Responsible journalism is about truth, not falsehoods

By Thomas Samuel :-
I refer to the article published on a news portal on May 30, 2015 bearing the heading, “Another bright student denied chance to further her studies”.
Such news is important and I am sure the Indian community in particular and Malaysians in general are concerned with such issues. This should not be happening in Malaysia where every student is given the opportunity to pursue their studies based on merit in government-run schools, colleges and institutions of higher learning.
The student in question, T Darshini, is surely a deserving case and should rightfully be given an opportunity to further her education by the Ministry of Education.
I believe the matter was resolved expediently with the direct involvement of the Deputy Minister of Education II, P Kamalanathan. In fact, the Tamil media carried this news even before the article was published on this particular online news portal. Based on reports in the Tamil media, there was no question about Darshini’s right as a citizen of Malaysia since her father is a Malaysian and is married to an Indian citizen. Darshini also holds a MyKad to prove her citizenship.
Obviously there was a lapse in updating her documentation that resulted in this mistake by the Selangor Education Department. The media had done its part in highlighting the issue and the matter had been amicably resolved. In fact, Kamalanathan personally visited Darshini and her parents at their home and handed over the letter of offer to her to continue her education at a government institution of her choice (posted on Kamalanathan’s Facebook page).
Being a public relations practitioner, I believe the media has an important role in highlighting these matters to the authorities to ensure the right of every citizen is protected and also to act as the mouthpiece of the general public in a fair and honest manner.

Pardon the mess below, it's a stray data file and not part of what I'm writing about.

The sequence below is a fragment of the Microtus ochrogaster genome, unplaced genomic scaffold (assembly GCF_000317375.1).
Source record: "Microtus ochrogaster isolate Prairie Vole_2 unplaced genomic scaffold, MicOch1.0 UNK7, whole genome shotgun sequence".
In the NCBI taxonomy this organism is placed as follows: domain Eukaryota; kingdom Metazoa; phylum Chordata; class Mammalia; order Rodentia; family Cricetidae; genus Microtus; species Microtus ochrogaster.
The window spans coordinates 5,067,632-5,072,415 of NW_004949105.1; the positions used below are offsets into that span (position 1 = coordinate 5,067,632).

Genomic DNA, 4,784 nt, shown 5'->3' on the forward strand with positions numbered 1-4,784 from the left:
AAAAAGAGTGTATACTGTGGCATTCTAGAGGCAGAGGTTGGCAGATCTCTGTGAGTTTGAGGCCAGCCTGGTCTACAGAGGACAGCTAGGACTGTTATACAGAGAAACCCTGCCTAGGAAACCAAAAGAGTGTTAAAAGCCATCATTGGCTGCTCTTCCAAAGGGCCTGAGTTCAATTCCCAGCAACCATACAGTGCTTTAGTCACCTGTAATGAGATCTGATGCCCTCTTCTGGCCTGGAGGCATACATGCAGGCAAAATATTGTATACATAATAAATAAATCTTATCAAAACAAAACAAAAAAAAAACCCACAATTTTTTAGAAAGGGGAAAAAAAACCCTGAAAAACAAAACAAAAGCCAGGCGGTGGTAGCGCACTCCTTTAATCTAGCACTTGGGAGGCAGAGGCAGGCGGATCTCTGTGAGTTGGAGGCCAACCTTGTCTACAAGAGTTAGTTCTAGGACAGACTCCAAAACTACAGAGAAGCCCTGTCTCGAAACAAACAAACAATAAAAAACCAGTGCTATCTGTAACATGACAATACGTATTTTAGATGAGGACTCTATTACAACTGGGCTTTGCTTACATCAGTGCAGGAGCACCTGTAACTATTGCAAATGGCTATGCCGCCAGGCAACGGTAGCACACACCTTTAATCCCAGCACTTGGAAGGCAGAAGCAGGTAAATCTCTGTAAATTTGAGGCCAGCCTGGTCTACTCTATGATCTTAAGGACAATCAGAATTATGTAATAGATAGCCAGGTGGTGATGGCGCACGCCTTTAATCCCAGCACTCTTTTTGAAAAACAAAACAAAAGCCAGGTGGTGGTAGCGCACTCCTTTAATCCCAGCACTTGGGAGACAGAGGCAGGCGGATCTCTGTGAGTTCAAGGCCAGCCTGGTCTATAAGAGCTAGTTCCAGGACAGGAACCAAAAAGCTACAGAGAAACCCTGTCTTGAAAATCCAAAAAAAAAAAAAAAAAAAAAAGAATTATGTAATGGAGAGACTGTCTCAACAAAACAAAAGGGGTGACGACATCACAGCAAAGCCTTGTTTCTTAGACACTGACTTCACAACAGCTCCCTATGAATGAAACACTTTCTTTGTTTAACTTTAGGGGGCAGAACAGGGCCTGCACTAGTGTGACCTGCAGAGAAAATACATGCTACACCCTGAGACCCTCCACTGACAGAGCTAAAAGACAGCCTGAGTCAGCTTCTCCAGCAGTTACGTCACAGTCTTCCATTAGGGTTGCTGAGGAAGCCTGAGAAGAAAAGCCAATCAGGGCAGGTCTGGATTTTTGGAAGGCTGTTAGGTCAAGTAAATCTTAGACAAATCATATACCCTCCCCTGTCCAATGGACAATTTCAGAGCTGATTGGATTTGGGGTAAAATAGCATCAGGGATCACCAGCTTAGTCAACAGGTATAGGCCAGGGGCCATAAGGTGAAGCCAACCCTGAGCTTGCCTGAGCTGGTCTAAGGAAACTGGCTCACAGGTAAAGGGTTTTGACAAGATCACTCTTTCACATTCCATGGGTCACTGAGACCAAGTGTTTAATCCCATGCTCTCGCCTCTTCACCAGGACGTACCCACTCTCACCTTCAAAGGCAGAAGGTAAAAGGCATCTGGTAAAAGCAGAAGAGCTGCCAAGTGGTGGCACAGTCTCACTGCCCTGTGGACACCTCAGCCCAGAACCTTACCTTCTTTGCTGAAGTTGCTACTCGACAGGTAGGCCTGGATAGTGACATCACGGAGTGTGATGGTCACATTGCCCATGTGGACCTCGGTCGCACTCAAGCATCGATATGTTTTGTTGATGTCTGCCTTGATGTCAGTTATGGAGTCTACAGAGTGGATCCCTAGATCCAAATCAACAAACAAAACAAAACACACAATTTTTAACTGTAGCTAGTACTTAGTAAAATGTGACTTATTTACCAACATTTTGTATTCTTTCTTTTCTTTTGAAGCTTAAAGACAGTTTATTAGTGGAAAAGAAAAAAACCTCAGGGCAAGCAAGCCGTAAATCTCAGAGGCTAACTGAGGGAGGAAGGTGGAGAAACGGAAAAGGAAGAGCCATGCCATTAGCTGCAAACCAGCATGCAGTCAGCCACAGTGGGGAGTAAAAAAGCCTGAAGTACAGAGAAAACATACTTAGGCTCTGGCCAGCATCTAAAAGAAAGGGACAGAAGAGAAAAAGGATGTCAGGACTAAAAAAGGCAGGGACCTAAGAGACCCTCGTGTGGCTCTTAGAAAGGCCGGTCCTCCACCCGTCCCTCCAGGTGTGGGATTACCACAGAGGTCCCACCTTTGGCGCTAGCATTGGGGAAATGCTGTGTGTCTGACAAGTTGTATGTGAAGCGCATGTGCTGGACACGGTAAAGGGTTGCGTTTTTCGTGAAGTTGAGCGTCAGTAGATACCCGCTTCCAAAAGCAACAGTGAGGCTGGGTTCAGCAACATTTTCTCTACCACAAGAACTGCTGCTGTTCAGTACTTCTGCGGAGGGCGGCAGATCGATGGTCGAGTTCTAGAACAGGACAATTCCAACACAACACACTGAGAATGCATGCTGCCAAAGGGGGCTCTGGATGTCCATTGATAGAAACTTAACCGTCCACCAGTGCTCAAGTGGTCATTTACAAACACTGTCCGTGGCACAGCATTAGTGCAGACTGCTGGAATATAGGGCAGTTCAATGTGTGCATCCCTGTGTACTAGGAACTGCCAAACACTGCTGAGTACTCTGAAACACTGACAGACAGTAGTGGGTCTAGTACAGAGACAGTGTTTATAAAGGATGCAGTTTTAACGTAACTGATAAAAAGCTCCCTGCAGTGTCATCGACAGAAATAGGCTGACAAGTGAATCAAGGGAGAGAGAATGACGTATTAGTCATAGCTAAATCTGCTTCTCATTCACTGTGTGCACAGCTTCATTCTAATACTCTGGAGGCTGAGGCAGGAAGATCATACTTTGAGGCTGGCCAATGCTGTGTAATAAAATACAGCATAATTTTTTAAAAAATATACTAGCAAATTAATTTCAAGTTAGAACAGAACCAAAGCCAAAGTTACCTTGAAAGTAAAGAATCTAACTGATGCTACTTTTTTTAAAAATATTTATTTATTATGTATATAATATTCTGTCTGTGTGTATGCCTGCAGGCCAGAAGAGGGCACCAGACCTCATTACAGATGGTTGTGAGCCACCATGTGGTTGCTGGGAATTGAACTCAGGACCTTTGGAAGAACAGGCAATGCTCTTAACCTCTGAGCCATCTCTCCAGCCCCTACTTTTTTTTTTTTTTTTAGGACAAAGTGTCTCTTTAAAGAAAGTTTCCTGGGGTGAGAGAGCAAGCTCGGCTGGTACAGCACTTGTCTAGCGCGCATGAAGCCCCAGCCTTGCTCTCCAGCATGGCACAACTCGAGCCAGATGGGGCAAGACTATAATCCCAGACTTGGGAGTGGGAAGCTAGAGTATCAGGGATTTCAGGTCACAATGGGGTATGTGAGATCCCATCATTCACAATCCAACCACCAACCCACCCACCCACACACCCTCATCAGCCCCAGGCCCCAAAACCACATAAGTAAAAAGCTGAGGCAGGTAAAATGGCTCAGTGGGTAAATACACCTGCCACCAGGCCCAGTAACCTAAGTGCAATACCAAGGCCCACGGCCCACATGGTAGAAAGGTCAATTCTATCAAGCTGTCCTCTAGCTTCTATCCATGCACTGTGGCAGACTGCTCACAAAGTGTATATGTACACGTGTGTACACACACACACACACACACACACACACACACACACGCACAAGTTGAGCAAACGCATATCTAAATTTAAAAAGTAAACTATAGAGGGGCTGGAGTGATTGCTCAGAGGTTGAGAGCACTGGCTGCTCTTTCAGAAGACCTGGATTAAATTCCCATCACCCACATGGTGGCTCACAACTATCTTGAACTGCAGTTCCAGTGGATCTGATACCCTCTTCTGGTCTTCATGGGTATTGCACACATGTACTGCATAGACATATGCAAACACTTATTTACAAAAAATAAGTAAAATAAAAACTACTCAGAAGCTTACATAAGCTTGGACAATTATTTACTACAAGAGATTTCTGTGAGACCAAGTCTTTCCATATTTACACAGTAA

There is also journalism ethics to adhere to and fundamental among them is to speak the truth – “Truthfulness – Journalists need to make a commitment to telling the truth. This includes not giving false or made-up reports, and telling truthful stories that are not intended to deceive the audience. This may require reporters to provide not only the facts but also the context surrounding them. Truthfulness requires a commitment not only from the journalist but also from the organisation he or she works for.” (Taken from “Mass Communication: Living in a Media World” by Ralph E Hanson) It is therefore uncalled for that the writer made sweeping statements about MIC and the Deputy Minister without first checking the facts.
I googled the Deputy Minister’s name and there were a host of platforms to reach the Deputy Minister but the writer chose to assume and condemn an individual and the political party he represented without checking.
This is surely bad journalism and as it is commonly said in the media fraternity, “If you cannot confirm a fact, do not write it.”
Does the online news portal have the humility, credibility and responsibility to offer an apology to the Deputy Minister? And I also wonder, if an apology is indeed made, would an article on the matter be published on this portal?
If it is published, I will have the utmost respect and trust for this online news portal in regard to its journalism ethics and professional conduct.

Thomas Samuel is the Past Honorary Secretary of Institute of Public Relations Malaysia.
Such articles are strictly the writer’s personal opinion. MyTimes does not necessarily endorse the views or opinions given by any third party content provider.


Please enter your comment!
Please enter your name here